Though she is at the center of one of the biggest crises in the Catholic Church today, Sister Pat Farrell is loath to talk about herself, and certainly not in any way that would make her a focus of the looming showdown between the Vatican and American nuns.
To be sure, Farrell has spoken publicly and with quiet clarity about why the organization she heads, the Leadership Conference of Women Religious, rejects Rome’s plans to take control of the umbrella group that represents most of the 57,000 nuns in the U.S.
In announcing its proposed takeover last April, the Vatican accused the nuns of embracing a “radical feminism” that questions church teachings and focuses too much on social justice causes. Farrell says the American sisters are simply doing what the gospel requires, often speaking on behalf of so many in the church who have no one else to advocate for them.
The high-profile confrontation will reach another crucial pass next week (Aug. 7-10) when LCWR members gather in St. Louis to develop a formal response to the Vatican’s plans. Options run the gamut from complying with all of Rome’s directives (unlikely) to decertifying the group and re-establishing it outside of the pope’s control (a possibility).
MOHAWK VALLEY, New York — Twelve-year-old Jake Finkbonner leaned over and ran his hand through a pool of water from a natural spring at the National Shrine of Blessed Kateri Tekakwitha, in Fonda, N.Y.. With that simple gesture, on a recent July weekend, the boy connected literally to the story of the 17th-century Native American woman who the Roman Catholic Church will elevate to sainthood on Oct. 21.
Jake had already connected to her story in what he believes is a miraculous way. The boy's inexplicable recovery from a flesh-eating illness in 2006 is attributed to prayers to Kateri (pronounced Gad-a-lee in Mohawk) on his behalf.
Jake, who is of Lummi descent, said he's gotten used to the attention he draws when people learn he's at the center of the miracle that led the Vatican to decide to proclaim Kateri a saint — a step that will make her one of the church's holy role models, and the first Native American to be canonized.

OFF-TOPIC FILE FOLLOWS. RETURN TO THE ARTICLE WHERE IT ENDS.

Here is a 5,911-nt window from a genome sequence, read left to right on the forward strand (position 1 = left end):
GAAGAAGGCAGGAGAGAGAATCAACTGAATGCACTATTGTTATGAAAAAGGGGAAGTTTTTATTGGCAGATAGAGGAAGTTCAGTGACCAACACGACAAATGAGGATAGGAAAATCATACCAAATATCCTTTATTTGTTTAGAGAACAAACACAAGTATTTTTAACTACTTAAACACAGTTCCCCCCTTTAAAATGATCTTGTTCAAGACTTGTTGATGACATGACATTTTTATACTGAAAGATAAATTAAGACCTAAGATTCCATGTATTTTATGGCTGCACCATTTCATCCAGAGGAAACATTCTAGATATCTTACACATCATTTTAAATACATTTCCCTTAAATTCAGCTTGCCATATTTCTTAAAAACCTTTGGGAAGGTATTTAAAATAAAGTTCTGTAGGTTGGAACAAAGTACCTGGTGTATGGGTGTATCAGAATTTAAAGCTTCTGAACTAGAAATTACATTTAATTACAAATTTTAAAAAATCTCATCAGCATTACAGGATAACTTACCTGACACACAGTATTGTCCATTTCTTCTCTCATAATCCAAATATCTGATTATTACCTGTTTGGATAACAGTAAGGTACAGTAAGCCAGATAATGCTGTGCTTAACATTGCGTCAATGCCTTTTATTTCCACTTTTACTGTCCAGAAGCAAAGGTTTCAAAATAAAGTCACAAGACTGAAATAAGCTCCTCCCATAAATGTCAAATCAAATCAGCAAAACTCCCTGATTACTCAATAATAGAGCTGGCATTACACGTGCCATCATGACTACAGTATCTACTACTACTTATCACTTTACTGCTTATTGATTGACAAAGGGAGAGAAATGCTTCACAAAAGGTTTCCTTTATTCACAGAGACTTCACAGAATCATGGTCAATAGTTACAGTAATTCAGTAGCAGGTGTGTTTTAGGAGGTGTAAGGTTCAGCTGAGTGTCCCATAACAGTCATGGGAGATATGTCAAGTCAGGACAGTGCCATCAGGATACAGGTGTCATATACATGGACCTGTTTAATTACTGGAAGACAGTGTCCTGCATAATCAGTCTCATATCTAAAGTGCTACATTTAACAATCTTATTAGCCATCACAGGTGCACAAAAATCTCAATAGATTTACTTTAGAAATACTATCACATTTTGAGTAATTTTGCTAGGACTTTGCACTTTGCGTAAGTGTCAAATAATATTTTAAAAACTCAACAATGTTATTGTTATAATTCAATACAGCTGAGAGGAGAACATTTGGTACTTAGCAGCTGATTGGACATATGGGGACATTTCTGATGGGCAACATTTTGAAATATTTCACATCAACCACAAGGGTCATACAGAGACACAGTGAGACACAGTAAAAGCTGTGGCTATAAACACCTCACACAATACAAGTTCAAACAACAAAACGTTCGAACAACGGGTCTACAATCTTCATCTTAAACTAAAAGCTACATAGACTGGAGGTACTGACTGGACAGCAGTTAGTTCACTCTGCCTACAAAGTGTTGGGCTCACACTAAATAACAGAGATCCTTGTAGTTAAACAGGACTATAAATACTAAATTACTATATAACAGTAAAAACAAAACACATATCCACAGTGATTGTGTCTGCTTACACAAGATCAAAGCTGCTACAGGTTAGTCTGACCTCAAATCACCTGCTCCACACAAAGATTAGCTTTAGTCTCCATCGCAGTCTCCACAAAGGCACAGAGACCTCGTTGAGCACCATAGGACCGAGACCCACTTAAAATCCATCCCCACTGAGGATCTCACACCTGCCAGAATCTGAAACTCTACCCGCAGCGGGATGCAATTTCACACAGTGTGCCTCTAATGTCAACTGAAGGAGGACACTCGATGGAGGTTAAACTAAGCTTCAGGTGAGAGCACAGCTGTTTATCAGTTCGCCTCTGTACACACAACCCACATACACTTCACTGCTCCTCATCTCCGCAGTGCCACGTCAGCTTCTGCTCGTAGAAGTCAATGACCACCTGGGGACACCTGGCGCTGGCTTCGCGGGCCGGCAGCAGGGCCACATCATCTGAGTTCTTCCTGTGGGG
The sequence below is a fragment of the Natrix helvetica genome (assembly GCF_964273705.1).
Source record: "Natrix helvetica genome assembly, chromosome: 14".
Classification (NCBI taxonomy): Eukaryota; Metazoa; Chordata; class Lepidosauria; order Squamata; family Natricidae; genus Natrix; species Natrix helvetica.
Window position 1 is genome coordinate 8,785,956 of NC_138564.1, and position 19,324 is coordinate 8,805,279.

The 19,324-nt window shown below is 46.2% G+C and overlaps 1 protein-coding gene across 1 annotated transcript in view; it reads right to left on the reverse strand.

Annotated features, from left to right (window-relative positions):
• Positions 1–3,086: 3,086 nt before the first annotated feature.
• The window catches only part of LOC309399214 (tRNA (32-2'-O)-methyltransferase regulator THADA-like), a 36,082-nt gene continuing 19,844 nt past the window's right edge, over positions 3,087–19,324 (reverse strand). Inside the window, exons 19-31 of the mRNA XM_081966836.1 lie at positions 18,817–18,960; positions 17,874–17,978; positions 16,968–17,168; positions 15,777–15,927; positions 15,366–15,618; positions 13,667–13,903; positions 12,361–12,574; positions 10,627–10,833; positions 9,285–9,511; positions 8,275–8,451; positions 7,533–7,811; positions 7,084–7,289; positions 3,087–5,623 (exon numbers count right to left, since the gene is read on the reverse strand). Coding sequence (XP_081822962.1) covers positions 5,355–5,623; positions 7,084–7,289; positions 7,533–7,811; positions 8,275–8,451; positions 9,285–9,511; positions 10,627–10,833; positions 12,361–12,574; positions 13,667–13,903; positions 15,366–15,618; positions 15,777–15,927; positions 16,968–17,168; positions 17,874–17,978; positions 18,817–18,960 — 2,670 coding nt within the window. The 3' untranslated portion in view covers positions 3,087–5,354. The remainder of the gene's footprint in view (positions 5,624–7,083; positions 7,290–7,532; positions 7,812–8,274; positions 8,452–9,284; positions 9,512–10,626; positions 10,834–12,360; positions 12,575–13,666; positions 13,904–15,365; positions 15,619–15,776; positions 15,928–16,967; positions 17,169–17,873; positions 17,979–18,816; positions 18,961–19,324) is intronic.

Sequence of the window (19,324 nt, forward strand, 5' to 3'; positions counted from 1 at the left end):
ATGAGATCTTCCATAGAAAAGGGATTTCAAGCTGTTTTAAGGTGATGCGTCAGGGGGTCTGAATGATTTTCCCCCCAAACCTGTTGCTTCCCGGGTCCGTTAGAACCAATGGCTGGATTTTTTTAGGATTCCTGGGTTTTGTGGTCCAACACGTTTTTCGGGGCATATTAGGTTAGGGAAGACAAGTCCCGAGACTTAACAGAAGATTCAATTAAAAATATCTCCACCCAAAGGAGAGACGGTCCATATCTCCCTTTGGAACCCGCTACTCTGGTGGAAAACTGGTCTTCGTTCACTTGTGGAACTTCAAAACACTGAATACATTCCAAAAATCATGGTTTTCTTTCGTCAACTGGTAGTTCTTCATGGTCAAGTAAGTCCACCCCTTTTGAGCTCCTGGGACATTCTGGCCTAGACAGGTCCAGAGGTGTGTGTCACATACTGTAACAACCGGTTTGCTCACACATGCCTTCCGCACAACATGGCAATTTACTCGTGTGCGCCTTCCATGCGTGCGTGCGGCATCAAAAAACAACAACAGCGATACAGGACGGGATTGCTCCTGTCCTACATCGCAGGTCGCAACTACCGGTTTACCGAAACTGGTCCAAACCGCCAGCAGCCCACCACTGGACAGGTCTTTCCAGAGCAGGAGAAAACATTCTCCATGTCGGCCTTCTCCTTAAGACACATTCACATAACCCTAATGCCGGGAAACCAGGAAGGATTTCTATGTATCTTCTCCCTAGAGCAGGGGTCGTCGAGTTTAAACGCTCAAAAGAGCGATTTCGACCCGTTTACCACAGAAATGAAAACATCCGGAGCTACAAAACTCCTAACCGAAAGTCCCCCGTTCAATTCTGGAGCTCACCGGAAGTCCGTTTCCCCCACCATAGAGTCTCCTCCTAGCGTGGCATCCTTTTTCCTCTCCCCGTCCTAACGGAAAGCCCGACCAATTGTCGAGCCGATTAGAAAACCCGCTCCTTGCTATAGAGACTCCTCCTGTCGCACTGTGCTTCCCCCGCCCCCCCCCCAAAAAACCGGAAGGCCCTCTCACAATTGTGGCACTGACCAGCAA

He likes to read and play basketball, and he loves video games. He and his 10-year-old sister, Miranda, are also training to become altar servers.
"I feel a great amount of gratitude and thanks to her," Jake said of Kateri.
MARINE, Ill. — Joseph Haegele remembers going to the church across the road from his grandparents' house on Windmill Street in this farm town in 1956, when he was 5 years old.
Haegele has attended other Catholic churches in the area. But St. Elizabeth's remains special to the former General Chemical employee and his wife, Lynn. The annual church picnic has been part of family tradition for decades. And after their 25-year-old son died of a brain tumor 15 years ago, Haegele said, the couple adopted a priest's flower garden behind St. Elizabeth's rectory as a memorial.
But a Madison County Circuit Judge Duane Bailey has ruled that Haegele can worship at St. Elizabeth's only on the last weekend of each month.
Legal experts say the judge's order illustrates the conflict between orders of protection and religious liberty. And prior cases have affirmed the rights of courts to issue restraining orders on individuals even if it affects their ability to attend a house of worship.